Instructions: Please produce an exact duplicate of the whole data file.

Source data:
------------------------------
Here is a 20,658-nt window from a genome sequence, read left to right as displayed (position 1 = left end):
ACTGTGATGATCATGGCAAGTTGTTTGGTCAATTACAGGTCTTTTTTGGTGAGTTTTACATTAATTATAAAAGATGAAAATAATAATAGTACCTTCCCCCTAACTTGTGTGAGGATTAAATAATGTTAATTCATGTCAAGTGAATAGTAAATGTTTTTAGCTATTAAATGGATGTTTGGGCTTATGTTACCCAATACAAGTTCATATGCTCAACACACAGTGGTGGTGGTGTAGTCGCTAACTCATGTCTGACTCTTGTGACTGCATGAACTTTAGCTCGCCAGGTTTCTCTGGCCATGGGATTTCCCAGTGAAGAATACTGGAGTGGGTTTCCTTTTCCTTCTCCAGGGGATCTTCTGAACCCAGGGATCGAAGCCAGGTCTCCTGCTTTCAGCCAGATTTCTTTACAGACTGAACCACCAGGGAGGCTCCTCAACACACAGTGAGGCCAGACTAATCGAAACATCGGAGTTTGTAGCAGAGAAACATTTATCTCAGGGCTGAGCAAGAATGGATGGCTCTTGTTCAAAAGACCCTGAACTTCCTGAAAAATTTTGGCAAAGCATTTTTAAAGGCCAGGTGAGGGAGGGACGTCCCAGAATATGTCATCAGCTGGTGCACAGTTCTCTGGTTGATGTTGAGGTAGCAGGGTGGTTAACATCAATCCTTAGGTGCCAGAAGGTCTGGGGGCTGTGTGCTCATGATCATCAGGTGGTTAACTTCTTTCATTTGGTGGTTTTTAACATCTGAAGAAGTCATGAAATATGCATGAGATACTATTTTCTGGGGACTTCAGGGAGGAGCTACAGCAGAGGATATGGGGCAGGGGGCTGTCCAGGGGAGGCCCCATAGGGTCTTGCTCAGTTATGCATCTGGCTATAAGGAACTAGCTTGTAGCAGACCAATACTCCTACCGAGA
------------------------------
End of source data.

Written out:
Here is a 20,658-nt window from a genome sequence, read left to right as displayed (position 1 = left end):
ACTGTGATGATCATGGCAAGTTGTTTGGTCAATTACAGGTCTTTTTTGGTGAGTTTTACATTAATTATAAAAGATGAAAATAATAATAGTACCTTCCCCCTAACTTGTGTGAGGATTAAATAATGTTAATTCATGTCAAGTGAATAGTAAATGTTTTTAGCTATTAAATGGATGTTTGGGCTTATGTTACCCAATACAAGTTCATATGCTCAACACACAGTGGTGGTGGTGTAGTCGCTAACTCATGTCTGACTCTTGTGACTGCATGAACTTTAGCTCGCCAGGTTTCTCTGGCCATGGGATTTCCCAGTGAAGAATACTGGAGTGGGTTTCCTTTTCCTTCTCCAGGGGATCTTCTGAACCCAGGGATCGAAGCCAGGTCTCCTGCTTTCAGCCAGATTTCTTTACAGACTGAACCACCAGGGAGGCTCCTCAACACACAGTGAGGCCAGACTAATCGAAACATCGGAGTTTGTAGCAGAGAAACATTTATCTCAGGGCTGAGCAAGAATGGATGGCTCTTGTTCAAAAGACCCTGAACTTCCTGAAAAATTTTGGCAAAGCATTTTTAAAGGCCAGGTGAGGGAGGGACGTCCCAGAATATGTCATCAGCTGGTGCACAGTTCTCTGGTTGATGTTGAGGTAGCAGGGTGGTTAACATCAATCCTTAGGTGCCAGAAGGTCTGGGGGCTGTGTGCTCATGATCATCAGGTGGTTAACTTCTTTCATTTGGTGGTTTTTAACATCTGAAGAAGTCATGAAATATGCATGAGATACTATTTTCTGGGGACTTCAGGGAGGAGCTACAGCAGAGGATATGGGGCAGGGGGCTGTCCAGGGGAGGCCCCATAGGGTCTTGCTCAGTTATGCATCTGGCTATAAGGAACTAGCTTGTAGCAGACCAATACTCCTACCGAGA